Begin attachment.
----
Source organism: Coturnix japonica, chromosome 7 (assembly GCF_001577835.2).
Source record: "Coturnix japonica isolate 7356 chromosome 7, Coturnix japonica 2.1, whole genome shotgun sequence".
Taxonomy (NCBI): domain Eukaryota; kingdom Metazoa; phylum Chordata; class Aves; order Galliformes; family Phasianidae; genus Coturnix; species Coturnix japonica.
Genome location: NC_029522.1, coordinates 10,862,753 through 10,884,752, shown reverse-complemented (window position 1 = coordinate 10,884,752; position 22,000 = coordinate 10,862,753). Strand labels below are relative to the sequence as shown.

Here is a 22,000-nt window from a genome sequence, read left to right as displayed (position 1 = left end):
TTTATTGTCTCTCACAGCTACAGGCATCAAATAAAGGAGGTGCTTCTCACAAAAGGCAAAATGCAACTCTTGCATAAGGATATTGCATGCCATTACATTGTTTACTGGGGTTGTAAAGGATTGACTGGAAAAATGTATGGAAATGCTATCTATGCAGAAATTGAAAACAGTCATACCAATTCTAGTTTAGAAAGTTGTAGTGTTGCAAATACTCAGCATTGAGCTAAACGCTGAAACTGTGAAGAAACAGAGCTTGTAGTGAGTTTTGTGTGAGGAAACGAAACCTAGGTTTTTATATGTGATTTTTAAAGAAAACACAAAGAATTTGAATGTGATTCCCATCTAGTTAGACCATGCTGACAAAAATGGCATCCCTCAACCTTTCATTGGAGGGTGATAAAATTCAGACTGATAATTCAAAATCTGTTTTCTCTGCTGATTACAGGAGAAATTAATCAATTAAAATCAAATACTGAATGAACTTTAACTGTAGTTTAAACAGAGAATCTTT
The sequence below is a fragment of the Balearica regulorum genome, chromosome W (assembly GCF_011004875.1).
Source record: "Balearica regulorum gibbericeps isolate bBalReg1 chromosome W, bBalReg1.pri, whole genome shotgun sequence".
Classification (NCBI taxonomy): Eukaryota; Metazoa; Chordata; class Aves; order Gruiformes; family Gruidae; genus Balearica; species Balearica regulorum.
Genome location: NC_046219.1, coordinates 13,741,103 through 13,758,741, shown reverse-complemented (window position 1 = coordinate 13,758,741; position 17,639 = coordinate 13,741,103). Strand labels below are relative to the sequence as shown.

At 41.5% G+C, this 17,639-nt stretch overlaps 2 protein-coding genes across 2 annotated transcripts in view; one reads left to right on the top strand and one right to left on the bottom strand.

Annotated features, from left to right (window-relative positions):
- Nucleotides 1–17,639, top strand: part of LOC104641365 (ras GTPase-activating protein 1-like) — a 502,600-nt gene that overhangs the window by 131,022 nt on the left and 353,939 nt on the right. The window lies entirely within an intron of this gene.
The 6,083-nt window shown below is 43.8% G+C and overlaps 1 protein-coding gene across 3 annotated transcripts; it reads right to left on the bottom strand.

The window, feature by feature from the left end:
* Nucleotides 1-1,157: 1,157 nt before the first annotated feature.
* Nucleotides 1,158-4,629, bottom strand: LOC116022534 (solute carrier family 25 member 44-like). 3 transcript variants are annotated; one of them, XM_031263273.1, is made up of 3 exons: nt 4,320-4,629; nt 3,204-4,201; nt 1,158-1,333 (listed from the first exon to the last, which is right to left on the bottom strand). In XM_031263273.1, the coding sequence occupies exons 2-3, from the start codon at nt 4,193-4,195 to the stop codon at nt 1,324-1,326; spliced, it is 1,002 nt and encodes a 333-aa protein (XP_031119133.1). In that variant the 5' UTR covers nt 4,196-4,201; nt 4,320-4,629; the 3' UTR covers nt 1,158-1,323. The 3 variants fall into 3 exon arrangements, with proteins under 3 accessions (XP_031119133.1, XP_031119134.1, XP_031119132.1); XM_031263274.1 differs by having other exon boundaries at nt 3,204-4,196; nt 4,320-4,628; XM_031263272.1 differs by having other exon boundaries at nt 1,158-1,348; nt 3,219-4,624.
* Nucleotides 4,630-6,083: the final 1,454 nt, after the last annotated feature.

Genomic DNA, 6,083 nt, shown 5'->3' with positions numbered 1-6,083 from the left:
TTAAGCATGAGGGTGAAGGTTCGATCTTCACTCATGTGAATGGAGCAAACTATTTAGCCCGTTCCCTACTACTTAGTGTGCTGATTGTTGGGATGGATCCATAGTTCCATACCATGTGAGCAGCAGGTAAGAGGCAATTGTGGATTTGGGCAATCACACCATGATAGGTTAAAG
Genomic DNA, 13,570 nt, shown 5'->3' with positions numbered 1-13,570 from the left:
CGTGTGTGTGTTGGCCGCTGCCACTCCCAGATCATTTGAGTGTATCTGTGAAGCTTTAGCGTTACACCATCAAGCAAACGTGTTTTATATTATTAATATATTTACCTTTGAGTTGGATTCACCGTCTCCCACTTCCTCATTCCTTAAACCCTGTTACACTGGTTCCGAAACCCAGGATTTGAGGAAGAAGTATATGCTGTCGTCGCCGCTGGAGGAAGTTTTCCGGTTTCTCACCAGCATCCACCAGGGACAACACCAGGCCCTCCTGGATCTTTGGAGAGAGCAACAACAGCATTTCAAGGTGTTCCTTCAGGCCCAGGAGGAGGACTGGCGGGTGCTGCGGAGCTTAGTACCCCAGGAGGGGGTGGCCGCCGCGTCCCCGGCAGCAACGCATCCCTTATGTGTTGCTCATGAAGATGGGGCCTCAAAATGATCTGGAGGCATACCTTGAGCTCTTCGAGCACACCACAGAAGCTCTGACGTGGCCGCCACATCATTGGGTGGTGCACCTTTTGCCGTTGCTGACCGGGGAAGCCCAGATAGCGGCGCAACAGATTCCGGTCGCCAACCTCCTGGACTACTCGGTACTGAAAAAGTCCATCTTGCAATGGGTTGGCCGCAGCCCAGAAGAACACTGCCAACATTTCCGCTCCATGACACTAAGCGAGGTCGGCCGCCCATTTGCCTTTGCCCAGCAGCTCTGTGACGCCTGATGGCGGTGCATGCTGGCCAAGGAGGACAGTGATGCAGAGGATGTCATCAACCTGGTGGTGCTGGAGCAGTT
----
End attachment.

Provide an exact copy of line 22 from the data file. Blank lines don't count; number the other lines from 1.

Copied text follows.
CGTGTGTGTGTTGGCCGCTGCCACTCCCAGATCATTTGAGTGTATCTGTGAAGCTTTAGCGTTACACCATCAAGCAAACGTGTTTTATATTATTAATATATTTACCTTTGAGTTGGATTCACCGTCTCCCACTTCCTCATTCCTTAAACCCTGTTACACTGGTTCCGAAACCCAGGATTTGAGGAAGAAGTATATGCTGTCGTCGCCGCTGGAGGAAGTTTTCCGGTTTCTCACCAGCATCCACCAGGGACAACACCAGGCCCTCCTGGATCTTTGGAGAGAGCAACAACAGCATTTCAAGGTGTTCCTTCAGGCCCAGGAGGAGGACTGGCGGGTGCTGCGGAGCTTAGTACCCCAGGAGGGGGTGGCCGCCGCGTCCCCGGCAGCAACGCATCCCTTATGTGTTGCTCATGAAGATGGGGCCTCAAAATGATCTGGAGGCATACCTTGAGCTCTTCGAGCACACCACAGAAGCTCTGACGTGGCCGCCACATCATTGGGTGGTGCACCTTTTGCCGTTGCTGACCGGGGAAGCCCAGATAGCGGCGCAACAGATTCCGGTCGCCAACCTCCTGGACTACTCGGTACTGAAAAAGTCCATCTTGCAATGGGTTGGCCGCAGCCCAGAAGAACACTGCCAACATTTCCGCTCCATGACACTAAGCGAGGTCGGCCGCCCATTTGCCTTTGCCCAGCAGCTCTGTGACGCCTGATGGCGGTGCATGCTGGCCAAGGAGGACAGTGATGCAGAGGATGTCATCAACCTGGTGGTGCTGGAGCAGTT